One of the best series for (younger) teenage boys that I’ve come across has been the Leviathan series by Scott Westerfeld. The series takes place during WWI and melds science fiction, fantasy, and historical fiction into an exciting tale about an Austrian prince on the run from the Germans and a brave, talented girl who pretends to be a boy to join the British military’s airships. In this unique version of WWI, the Germans and their allies (including Austria-Hungary) possess great knowledge of machinery, making them Clankers, and have great beasts of steel to fight in the war. (I imagine something along the lines of Star Wars AT-AT Walkers and AT-ST Walkers, only more animal looking at times.) The British and their allies (Russia) are Darwinists and they have adapted (or evolved) beasts into co-dependent war machines. Really, the idea of it is just fantastic.
Deryn Sharp is determined to follow in her father’s footsteps and become an airshipman. But she is a girl, and girls aren’t allowed in the British military. So she assumes a new identity as Dylan Sharp and, through a fluke, gets taken onboard the Leviathan, a massive British whale airship. While onboard, the news breaks that the Austrian archduke and his wife were murdered, beginning WWI, and the British are now at war with Germany and the other Clankers. Meanwhile, Prince Aleksander, heir to the Austrio-Hungarian Empire, has stolen out of Austria with a few men loyal to him so that he would not be killed as well. They make their way to a secret, fortified castle in the Alps and witness the injured Leviathan crash. Alek, always curious, spies on the Leviathan intending to help and is caught by Deryn. In the events that unfold, both discover unlikely allies and true friends, but their mission to stop Germany can only be done if they work together.
In Behemoth, Alek and Deryn (known as Dylan), along with the higher powers, are working together to stop the war. The Leviathan is attacked once again, and settles in Turkey. Alek and his men desert the Leviathan and go undercover to assist a group of rebels trying to overthrow the sultan of Turkey. Deryn has another mission of sabotage, but she becomes compromised before she can return to the Leviathan (“even the best laid plans go awry”). She joins Alek on his quest and together they change Istanbul, and hopefully, a part of the war.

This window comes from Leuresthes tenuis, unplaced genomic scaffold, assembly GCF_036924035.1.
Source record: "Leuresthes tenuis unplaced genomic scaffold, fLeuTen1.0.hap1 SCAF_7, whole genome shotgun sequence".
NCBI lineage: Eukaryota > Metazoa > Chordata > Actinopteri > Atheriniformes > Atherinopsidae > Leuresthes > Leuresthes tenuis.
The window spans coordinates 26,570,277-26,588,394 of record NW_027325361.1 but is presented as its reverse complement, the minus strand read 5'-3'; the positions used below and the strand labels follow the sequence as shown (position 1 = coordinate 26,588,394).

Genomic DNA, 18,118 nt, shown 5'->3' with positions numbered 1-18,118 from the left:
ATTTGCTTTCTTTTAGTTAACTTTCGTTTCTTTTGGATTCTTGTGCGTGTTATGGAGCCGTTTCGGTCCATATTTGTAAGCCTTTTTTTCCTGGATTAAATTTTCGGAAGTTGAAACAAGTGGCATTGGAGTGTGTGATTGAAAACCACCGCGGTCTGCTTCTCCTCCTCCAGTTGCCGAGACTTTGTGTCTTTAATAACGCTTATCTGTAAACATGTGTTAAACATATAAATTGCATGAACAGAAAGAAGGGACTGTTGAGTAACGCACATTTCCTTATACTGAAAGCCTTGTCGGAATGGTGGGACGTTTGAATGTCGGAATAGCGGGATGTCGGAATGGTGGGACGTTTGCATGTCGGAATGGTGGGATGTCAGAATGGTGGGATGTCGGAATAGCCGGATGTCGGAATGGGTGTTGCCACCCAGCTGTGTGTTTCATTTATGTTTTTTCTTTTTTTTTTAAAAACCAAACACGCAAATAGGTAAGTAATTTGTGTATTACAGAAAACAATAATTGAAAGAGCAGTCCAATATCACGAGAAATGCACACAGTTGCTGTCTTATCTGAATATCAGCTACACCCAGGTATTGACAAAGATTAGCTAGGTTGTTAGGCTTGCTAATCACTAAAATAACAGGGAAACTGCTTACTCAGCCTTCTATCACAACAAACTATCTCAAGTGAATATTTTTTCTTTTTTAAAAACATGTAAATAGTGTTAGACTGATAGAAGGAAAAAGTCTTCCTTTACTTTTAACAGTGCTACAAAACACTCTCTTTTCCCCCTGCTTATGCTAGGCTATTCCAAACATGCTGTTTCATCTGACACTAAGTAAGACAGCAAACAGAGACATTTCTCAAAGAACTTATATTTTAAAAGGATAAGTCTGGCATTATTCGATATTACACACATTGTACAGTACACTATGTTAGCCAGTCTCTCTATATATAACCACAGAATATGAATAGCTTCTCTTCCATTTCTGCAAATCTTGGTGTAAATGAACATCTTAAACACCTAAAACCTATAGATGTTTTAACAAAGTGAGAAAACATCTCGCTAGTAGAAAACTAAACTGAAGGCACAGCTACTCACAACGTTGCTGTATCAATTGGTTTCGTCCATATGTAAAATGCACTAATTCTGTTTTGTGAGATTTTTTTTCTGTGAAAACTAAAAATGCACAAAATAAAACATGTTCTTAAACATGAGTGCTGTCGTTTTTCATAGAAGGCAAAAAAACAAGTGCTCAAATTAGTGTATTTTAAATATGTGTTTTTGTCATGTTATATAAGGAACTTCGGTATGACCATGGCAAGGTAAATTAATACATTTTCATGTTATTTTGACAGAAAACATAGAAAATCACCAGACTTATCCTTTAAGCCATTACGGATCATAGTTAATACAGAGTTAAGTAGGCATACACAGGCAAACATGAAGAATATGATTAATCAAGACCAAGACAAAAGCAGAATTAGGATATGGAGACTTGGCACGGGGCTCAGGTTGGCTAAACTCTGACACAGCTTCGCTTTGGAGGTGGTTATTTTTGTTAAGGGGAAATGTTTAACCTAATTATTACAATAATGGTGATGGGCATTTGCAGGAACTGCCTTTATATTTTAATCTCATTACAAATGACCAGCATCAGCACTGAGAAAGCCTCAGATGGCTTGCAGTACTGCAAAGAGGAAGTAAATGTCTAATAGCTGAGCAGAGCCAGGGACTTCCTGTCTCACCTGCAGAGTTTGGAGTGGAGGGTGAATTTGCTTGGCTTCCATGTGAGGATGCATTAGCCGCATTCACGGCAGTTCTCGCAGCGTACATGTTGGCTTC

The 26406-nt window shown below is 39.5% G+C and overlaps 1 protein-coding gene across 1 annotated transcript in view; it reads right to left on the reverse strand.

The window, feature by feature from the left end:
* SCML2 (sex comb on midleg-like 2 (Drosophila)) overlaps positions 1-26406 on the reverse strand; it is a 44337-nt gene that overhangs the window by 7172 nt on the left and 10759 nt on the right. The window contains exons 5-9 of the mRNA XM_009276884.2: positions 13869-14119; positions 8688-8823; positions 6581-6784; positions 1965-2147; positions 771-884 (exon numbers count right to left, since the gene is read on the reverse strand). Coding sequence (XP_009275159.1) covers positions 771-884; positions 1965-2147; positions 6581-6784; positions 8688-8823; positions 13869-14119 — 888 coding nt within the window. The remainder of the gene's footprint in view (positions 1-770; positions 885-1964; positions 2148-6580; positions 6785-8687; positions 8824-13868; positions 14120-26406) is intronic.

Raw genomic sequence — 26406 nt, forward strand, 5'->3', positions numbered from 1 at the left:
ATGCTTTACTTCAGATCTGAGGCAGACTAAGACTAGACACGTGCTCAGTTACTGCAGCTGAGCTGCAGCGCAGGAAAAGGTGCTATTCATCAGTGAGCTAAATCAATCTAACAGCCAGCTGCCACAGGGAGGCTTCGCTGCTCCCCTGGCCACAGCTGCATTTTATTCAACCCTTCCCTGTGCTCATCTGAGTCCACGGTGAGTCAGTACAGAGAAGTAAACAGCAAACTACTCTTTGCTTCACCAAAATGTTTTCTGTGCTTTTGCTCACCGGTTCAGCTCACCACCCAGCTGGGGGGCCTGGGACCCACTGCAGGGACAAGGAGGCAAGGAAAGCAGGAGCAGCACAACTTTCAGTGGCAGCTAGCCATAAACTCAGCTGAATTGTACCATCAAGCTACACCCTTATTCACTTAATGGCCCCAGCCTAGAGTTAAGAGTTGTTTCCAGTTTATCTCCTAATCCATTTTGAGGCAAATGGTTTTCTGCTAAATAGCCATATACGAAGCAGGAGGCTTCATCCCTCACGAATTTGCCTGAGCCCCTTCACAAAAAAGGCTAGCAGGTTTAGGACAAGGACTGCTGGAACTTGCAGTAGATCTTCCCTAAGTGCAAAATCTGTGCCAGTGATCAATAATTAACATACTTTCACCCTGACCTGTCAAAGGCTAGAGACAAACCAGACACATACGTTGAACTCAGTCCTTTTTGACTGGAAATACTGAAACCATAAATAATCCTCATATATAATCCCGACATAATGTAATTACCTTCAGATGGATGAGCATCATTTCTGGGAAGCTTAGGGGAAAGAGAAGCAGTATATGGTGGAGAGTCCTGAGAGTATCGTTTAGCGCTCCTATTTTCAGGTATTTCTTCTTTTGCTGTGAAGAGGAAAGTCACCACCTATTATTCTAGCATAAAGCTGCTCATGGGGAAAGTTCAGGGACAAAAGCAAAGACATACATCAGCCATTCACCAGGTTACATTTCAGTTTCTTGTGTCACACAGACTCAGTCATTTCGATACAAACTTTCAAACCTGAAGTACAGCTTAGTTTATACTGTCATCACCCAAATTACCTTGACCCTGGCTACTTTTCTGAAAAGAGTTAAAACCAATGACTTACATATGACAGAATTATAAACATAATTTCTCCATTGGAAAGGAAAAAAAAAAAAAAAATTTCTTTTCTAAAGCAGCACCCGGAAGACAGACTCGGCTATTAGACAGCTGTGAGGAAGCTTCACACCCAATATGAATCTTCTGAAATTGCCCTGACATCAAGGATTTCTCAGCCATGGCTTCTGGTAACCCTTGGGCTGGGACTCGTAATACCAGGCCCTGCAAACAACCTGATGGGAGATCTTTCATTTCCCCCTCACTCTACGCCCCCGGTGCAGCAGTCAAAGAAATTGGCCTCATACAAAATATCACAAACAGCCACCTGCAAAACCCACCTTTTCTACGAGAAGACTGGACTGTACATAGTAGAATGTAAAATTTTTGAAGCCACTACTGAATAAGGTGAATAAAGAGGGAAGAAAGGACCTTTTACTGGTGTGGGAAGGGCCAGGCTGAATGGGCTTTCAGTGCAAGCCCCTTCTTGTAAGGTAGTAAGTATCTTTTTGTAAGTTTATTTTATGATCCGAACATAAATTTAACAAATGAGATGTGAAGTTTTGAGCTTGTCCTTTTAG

In Goliath, the Leviathan is on a secret mission, to pick up renowed Clanker scientist Nikola Tesla. He is their first priority as his invention, the Goliath, if fallen into Clanker hands could turn the tide of the war and destroy the Darwinists. Their flight leads them to a neutral New York City where both Deryn and Alek learn that they themselves are extremely valuable and vital to ending the war, despite their somewhat compromising statuses as a girl who will be killed if found in the military and an enemy prince.
I didn’t want to give away too much because there is just so much exquisite detail in these stories! Another reason is that I read them disjointedly throughout the year. A touching part of the series is the huge crush Deryn has on Alek and how much Alek cares about his people enough to sacrifice himself to the enemy. Also charming is Deryn’s dialect and the politics onboard the Leviathan, especially those brought about by Bovril, a rather interesting creature of Dr. Barlow’s invention. I think this series will continue to entice particularly middle school boy readers, but girls and adults will enjoy reading also!
Rating: Great read!!! Be aware that there is rather unusual dialect vocabulary necessary to the story. 🙂